Classes generally have a maximum of 15 students. Some may have more or less than this figure due to the nature of the subject or the discretion of the instructor, and limits for each class will be indicated in our catalog. Many of our workshops fill up early and we expect that trend to continue as more of our programs approach their limits, and although our schedule of classes is not currently complete, pre-registrations from this newsletter are strongly encouraged. While it doesn’t guarantee that you’ll get all the classes you want, pre-registration definitely gives you the best chance at doing so. Folks may register with a tuition deposit of $100 and may reserve housing without a deposit. The deadline for pre-registration is Feb. 5. NOTE: If you were registered for the 2020 workshops and chose to have us credit your funds toward 2021, you are automatically pre-registered for next summer. If your contact info has changed since last spring, please send us your updated info. Pre-registrants will be sent a class schedule as soon as it is ready and given priority in class assignments. Full payment is required by May 31 to guarantee a space. After that date, class reservations will be unconfirmed until we receive the balance. If we are holding a space for a student in a class that is full, and their balance is unpaid after May 31, we may release that space to another student.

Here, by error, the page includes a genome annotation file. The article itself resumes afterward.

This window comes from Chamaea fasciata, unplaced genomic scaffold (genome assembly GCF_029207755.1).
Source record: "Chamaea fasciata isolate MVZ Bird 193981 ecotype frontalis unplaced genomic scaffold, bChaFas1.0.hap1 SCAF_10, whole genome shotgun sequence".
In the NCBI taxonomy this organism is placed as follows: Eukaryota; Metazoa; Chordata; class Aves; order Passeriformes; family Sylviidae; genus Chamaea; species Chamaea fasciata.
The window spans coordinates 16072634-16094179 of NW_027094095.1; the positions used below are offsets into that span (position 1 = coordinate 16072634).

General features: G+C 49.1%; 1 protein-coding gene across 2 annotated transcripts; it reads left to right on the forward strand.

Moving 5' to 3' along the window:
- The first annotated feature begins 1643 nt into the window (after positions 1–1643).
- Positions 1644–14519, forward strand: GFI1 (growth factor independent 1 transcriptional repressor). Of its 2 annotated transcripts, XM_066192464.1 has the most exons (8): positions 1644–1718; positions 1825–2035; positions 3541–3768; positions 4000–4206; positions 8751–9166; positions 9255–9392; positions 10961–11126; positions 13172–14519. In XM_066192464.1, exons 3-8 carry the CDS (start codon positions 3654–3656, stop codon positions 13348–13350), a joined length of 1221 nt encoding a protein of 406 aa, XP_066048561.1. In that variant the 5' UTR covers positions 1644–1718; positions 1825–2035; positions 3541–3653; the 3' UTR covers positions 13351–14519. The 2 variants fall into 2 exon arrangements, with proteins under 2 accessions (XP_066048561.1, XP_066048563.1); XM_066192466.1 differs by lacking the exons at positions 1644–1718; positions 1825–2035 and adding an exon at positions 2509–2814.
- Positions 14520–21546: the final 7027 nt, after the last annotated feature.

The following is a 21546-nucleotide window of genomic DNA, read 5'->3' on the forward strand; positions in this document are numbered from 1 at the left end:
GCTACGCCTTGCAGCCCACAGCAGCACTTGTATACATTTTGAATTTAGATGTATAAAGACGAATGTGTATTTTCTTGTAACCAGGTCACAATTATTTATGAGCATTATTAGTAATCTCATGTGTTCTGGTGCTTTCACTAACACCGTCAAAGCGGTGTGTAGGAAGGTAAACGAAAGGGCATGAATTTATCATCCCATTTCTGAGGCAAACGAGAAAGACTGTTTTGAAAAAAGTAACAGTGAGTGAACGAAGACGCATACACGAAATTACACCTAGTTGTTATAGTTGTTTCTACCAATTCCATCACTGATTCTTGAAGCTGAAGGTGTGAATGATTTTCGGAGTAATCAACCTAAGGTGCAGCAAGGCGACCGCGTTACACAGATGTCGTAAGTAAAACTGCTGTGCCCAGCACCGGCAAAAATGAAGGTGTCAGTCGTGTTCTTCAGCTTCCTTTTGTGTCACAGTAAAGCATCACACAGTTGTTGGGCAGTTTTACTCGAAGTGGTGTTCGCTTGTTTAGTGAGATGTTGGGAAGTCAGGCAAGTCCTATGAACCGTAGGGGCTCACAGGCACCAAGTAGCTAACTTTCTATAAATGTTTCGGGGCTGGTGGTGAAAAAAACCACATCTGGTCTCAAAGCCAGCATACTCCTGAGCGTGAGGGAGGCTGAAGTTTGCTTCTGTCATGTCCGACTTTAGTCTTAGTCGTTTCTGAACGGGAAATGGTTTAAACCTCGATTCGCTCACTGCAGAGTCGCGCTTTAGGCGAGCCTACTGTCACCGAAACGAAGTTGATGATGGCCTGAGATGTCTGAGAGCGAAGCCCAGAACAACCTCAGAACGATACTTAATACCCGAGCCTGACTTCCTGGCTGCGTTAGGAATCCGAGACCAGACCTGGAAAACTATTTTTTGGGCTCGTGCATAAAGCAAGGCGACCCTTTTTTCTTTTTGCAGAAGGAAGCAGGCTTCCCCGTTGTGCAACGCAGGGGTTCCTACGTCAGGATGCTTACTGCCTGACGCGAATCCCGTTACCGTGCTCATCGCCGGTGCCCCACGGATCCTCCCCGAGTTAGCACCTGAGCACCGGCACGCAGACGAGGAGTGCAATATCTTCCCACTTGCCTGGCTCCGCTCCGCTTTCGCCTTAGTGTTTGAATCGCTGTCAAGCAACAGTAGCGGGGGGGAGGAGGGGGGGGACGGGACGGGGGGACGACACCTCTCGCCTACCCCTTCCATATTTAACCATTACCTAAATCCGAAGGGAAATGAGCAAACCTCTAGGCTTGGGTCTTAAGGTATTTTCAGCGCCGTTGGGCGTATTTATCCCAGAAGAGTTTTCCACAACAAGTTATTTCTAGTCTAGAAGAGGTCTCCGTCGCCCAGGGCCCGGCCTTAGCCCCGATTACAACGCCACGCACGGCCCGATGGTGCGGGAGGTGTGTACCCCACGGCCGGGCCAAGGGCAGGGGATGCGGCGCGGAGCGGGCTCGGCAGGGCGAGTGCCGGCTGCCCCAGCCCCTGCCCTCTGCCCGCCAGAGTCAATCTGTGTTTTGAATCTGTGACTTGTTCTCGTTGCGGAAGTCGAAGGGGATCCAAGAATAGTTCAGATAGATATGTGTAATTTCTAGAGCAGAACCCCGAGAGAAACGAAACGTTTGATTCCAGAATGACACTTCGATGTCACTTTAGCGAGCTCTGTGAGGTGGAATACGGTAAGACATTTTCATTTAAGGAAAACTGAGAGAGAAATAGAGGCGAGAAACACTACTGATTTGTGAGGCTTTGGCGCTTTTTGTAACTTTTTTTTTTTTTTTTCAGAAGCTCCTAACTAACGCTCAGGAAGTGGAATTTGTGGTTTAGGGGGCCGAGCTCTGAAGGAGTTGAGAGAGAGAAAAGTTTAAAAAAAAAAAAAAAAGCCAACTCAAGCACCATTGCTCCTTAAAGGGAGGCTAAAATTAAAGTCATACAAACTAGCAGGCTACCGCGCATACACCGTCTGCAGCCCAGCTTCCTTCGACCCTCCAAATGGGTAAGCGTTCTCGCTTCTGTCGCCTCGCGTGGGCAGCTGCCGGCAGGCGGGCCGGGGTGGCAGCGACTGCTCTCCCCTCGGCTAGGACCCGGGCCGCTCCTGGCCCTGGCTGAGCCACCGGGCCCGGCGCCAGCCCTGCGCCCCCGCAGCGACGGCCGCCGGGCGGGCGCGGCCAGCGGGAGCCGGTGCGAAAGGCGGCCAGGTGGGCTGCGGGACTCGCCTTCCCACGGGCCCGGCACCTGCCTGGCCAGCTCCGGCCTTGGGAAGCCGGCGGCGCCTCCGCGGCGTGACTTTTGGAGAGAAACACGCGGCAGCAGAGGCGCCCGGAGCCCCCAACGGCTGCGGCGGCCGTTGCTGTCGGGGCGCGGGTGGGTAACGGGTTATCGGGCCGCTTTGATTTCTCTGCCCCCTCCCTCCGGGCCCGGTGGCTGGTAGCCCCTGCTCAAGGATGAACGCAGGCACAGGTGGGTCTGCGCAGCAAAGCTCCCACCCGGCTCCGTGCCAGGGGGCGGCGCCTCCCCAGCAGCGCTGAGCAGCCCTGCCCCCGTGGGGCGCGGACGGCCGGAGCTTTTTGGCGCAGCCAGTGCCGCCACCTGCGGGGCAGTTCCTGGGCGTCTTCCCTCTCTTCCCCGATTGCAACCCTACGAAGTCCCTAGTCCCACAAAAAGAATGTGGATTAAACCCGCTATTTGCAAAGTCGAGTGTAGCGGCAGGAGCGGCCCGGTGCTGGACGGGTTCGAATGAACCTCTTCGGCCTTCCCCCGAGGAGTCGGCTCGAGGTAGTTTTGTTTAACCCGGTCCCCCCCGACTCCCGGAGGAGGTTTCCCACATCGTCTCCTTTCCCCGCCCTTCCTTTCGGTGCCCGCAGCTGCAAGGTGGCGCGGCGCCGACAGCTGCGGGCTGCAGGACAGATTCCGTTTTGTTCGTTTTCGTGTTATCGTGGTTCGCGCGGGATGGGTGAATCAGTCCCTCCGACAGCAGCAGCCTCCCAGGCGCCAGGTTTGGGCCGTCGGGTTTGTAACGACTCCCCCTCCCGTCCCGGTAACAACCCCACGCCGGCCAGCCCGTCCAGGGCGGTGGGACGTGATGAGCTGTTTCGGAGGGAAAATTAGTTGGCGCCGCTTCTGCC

At present, we are completing our staff selections for next year, but many of our instructors have already confirmed. The online version of this newsletter will be continually updated with the most current staff roster. One special feature of the 2021 workshops is Janis Ian’s Master Class in Artistry, which will be offered in all five of our weeks next summer.
Here’s a peek at the 2021 lineup…
Fiddle Week, June 27-July 3, explores such fiddle styles as bluegrass, old-time, progressive, swing, blues/improv, Irish, Scottish and more and will continue its integration with several features of Mando & Banjo Week. Coordinator Julia Weatherford’s staff currently includes our Master Music Maker and improv wildman Joe Craven, swing fiddler Evan Price, Irish fiddling great Colin Farrell, Bronwyn Keith-Hynes of the bluegrass band Nine Mile, old-time fiddlers Kenny Jackson, and Tricia Spencer, April Verch on Canadian fiddle styles, Scottish fiddler Jenna Moynihan, and progressive fiddler Casey Driessen. The program also includes bassist Kevin Kehrberg, gypsy jazz guitarist Greg Ruby and Natalya Weinstein, teaching beginning fiddlers. Next year we will again feature a Luthier’s Exhibit with several of the country’s best builders.